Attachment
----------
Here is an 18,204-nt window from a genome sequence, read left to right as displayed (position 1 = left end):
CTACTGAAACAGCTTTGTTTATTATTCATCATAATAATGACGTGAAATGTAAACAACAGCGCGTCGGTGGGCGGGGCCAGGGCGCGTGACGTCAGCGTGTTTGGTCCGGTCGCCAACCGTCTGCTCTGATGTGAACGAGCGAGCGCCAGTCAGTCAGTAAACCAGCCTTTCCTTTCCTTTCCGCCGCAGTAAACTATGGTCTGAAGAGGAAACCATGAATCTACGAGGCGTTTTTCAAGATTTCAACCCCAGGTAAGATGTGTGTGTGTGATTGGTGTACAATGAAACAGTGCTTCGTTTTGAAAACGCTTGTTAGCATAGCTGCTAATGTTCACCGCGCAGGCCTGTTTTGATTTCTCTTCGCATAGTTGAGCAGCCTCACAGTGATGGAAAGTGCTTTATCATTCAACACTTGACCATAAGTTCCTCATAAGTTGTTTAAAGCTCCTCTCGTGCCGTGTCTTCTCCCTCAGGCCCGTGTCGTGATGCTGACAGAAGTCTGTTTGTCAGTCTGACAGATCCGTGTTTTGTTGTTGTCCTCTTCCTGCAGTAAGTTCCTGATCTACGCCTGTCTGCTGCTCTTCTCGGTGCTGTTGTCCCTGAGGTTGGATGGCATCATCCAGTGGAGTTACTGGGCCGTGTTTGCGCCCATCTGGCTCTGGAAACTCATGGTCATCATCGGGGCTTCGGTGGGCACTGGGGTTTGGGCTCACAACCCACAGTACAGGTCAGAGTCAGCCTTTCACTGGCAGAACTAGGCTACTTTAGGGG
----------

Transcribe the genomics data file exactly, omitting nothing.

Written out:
Here is an 18,204-nt window from a genome sequence, read left to right as displayed (position 1 = left end):
CTACTGAAACAGCTTTGTTTATTATTCATCATAATAATGACGTGAAATGTAAACAACAGCGCGTCGGTGGGCGGGGCCAGGGCGCGTGACGTCAGCGTGTTTGGTCCGGTCGCCAACCGTCTGCTCTGATGTGAACGAGCGAGCGCCAGTCAGTCAGTAAACCAGCCTTTCCTTTCCTTTCCGCCGCAGTAAACTATGGTCTGAAGAGGAAACCATGAATCTACGAGGCGTTTTTCAAGATTTCAACCCCAGGTAAGATGTGTGTGTGTGATTGGTGTACAATGAAACAGTGCTTCGTTTTGAAAACGCTTGTTAGCATAGCTGCTAATGTTCACCGCGCAGGCCTGTTTTGATTTCTCTTCGCATAGTTGAGCAGCCTCACAGTGATGGAAAGTGCTTTATCATTCAACACTTGACCATAAGTTCCTCATAAGTTGTTTAAAGCTCCTCTCGTGCCGTGTCTTCTCCCTCAGGCCCGTGTCGTGATGCTGACAGAAGTCTGTTTGTCAGTCTGACAGATCCGTGTTTTGTTGTTGTCCTCTTCCTGCAGTAAGTTCCTGATCTACGCCTGTCTGCTGCTCTTCTCGGTGCTGTTGTCCCTGAGGTTGGATGGCATCATCCAGTGGAGTTACTGGGCCGTGTTTGCGCCCATCTGGCTCTGGAAACTCATGGTCATCATCGGGGCTTCGGTGGGCACTGGGGTTTGGGCTCACAACCCACAGTACAGGTCAGAGTCAGCCTTTCACTGGCAGAACTAGGCTACTTTAGGGG